Philanthropy can be an important component of financial planning. People enjoy supporting causes, organizations, and institutions that they are passionate about. But with a little strategic planning, philanthropic giving can provide substantial tax deductions for a donor. Charitable income tax deductions are generally capped at either 20%, 30%, or 60% of a donor’s AGI. But due to the CARES Act and the Consolidated Appropriations Act (CAA) passed late last year, charitable planning can be even more advantageous for taxpayers who give in 2021. Donors who make cash donations to qualifying charities in 2021 are eligible to deduct up to 100% of a taxpayer’s adjusted gross income (AGI).
Given the complexity of charitable rules, I will break the topic in to a series of posts. This post will cover cash gifts.
The General Rules
AGI is the bottom line on the first page of a taxpayer’s Form 1040; it is gross income (wages, dividends, capital gains, interest income, royalties, rental income, alimony, and retirement distributions) “adjusted” by subtracting certain expenses (educator expenses, student loan interest, alimony payments, contributions to a retirement account like an IRA). In general terms, capital gain property and cash donations made to charitable entities are eligible for a deduction. As a first step in determining if a gift to your preferred charity is eligible for a charitable deduction, look to the IRS’s Tax Exempt Organization Search Tools and Publication 78 and see if it is listed.
The charitable deduction available to the taxpayer will depend on the kind of assets given and the type of organization to which the assets are given (see table below).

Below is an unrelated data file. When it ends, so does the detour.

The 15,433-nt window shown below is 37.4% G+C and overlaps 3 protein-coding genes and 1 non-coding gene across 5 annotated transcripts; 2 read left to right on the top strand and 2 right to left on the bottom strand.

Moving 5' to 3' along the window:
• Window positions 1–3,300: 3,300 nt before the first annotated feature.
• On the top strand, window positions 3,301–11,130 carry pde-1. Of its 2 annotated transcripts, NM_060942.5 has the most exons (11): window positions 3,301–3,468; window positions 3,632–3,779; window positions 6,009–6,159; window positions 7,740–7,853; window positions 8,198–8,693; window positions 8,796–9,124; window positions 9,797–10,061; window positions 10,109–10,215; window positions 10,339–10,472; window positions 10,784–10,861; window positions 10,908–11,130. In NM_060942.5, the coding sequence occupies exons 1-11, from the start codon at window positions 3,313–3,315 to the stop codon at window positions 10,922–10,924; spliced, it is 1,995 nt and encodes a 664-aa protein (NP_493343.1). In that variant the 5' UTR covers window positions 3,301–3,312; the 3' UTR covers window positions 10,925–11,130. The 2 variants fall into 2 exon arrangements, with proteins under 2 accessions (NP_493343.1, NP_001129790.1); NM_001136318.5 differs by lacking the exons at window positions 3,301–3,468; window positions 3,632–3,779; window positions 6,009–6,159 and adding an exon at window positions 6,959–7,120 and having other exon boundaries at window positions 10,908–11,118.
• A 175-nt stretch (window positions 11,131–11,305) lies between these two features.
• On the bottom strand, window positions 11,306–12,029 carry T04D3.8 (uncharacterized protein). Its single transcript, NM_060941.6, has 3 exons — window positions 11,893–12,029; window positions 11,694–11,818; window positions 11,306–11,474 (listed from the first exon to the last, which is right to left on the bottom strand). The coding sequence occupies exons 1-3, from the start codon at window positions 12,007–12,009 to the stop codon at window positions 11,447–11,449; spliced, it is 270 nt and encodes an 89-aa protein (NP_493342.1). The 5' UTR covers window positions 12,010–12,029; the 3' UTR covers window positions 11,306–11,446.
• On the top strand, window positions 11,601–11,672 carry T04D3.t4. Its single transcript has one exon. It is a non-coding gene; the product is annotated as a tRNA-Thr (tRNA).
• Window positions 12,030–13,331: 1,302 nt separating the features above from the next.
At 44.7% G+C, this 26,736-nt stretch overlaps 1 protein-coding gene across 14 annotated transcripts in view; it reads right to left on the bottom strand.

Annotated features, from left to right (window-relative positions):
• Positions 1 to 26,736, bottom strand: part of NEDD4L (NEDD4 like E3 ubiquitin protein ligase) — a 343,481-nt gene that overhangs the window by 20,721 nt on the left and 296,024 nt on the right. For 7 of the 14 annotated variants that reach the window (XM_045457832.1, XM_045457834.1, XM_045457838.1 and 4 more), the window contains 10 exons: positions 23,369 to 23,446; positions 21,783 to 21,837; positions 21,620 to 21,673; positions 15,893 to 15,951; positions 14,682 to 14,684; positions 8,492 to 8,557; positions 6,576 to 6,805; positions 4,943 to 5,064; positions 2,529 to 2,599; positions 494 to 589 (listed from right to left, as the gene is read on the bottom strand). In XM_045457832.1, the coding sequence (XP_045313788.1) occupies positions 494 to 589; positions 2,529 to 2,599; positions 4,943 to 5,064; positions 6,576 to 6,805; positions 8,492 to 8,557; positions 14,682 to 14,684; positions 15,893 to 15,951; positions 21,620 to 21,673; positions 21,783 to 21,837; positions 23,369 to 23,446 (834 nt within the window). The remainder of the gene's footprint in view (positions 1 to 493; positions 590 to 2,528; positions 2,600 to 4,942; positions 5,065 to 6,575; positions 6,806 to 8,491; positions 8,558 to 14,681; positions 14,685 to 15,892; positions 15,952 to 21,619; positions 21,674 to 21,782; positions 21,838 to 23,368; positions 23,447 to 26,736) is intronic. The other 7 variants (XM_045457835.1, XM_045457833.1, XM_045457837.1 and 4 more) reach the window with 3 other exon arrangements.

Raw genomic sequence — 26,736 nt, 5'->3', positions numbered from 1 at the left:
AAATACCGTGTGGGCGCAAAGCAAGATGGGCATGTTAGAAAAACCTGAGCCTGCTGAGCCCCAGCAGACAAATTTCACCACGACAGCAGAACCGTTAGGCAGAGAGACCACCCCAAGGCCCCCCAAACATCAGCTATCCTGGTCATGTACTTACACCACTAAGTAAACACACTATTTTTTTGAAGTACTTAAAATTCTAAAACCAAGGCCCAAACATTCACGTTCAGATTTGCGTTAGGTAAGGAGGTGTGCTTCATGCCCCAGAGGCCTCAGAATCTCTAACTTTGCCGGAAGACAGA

Type of Property Donated
Deduction for Donations to Public Charities (“First Category Organizations”)
Deduction for Donations to Private Foundations (“Non-FCOs”)
|Cash||Cash Value||100% of AGI in 2021
60% of AGI for Donations to Donor Advised Funds
|30% of AGI|
|Ordinary Income Property
Short-Term Capital Gain Property
Adjusted Basis or FMV
|60% of AGI||30% of AGI|
|Long-Term Capital Gain Property
– Real Estate
– Tangible Property (related use)
|Either FMV or Adjusted Basis||30% of AGI if FMV
60% of AGI if Adjusted Basis
|20% AGI and must use Adjusted Basis|
|LTCG Tangible Property (unrelated use)||Basis||60% of AGI||20% of AGI|
Cash Donations to “First Category Organizations”
Per IRC Section 170(b)(1)(A), First Category Organizations (FCOs) are charitable organizations which engage in inherently public activities. FCOs are also know as “50% Limit Organizations” because a cash donation to one would enable the donor a charitable deduction of up to 50% of their AGI. The Tax Cuts and Jobs Act, passed in 2017, increased that deduction to 60%-of-AGI until that Act sunsets at the end of 2025.